How to Protect Your Skin from the Sun

Dermatologists recommend sun protection for their patients with acne. Sun exposure is the most preventable risk factor for all skin cancers, including melanoma.1,2 Research shows that most cases of skin cancer can be prevented with sun protection. Sun protection also can help prevent a bad sunburn when a patient uses a topical (applied to the skin) retinoid to treat acne. Skin becomes especially sun-sensitive when using these retinoids.

The American Academy of Dermatology recommends that everyone protect their skin by following these sun-protection practices.

Be Sun Smart®

  • Generously apply a broad-spectrum, water-resistant sunscreen with a Sun Protection Factor (SPF) of 30 or more to all exposed skin. “Broad-spectrum” provides protection from both ultraviolet A (UVA) and ultraviolet B (UVB) rays. Reapply approximately every two hours, even on cloudy days, and after swimming or sweating.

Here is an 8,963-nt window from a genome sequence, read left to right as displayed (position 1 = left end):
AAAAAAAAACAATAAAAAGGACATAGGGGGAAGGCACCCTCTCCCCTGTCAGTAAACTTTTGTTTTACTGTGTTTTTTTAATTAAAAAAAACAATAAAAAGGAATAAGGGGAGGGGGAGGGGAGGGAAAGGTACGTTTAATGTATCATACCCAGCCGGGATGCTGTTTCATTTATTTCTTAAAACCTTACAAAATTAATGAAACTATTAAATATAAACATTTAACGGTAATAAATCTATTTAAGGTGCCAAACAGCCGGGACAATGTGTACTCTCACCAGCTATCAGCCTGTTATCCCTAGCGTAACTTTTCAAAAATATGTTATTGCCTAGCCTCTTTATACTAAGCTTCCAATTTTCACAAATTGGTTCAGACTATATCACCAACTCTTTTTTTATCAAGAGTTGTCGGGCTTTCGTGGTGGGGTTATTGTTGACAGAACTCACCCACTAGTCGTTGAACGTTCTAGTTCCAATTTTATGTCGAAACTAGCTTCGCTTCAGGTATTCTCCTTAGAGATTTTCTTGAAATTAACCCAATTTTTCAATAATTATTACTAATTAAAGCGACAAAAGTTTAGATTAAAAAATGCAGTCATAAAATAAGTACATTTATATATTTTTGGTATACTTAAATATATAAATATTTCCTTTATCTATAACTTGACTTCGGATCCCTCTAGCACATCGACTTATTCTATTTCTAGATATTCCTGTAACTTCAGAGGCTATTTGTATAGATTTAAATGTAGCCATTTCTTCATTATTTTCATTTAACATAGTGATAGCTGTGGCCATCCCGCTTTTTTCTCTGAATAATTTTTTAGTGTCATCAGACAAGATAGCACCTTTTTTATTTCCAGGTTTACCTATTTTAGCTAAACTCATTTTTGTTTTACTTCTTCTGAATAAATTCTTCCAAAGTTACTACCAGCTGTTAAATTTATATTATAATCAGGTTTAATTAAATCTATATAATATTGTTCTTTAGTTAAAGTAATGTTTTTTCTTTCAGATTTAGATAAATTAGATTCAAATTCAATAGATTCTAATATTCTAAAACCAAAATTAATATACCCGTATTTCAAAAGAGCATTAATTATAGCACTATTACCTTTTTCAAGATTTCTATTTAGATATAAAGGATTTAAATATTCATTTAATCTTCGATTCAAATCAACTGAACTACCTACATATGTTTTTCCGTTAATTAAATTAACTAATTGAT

• Wear protective clothing, such as a long-sleeved shirt, pants, a wide-brimmed hat, and sunglasses, where possible.

  • Seek shade when appropriate. Remember that the sun's rays are strongest between 10 a.m. and 4 p.m. If your shadow appears to be shorter than you are, seek shade.

  • Use extra caution near water, snow, and sand because they reflect and intensify the damaging rays of the sun, which can increase your chances of sunburn.

  • Get vitamin D safely through a healthy diet that may include vitamin supplements. Don't seek the sun.3

  • Avoid tanning beds. Ultraviolet light from the sun and tanning beds can cause skin cancer and wrinkling. If you want to look tan, consider using a self-tanning product, but continue to use sunscreen with it.

  • Check your birthday suit on your birthday. If you notice anything changing, growing, or bleeding on your skin, see a dermatologist. Skin cancer is very treatable when caught early.

References:
1 American Cancer Society. Cancer Facts and Figures 2010.
2 Robinson, JK. Sun Exposure, Sun Protection and Vitamin D. JAMA 2005; 294: 1541-43.
3 Hemminki K, Dong C. Subsequent cancers after in situ and invasive squamous cell carcinoma of the skin. Arch Dermatol 2000;136:647-51.


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Page last updated 4/14/10

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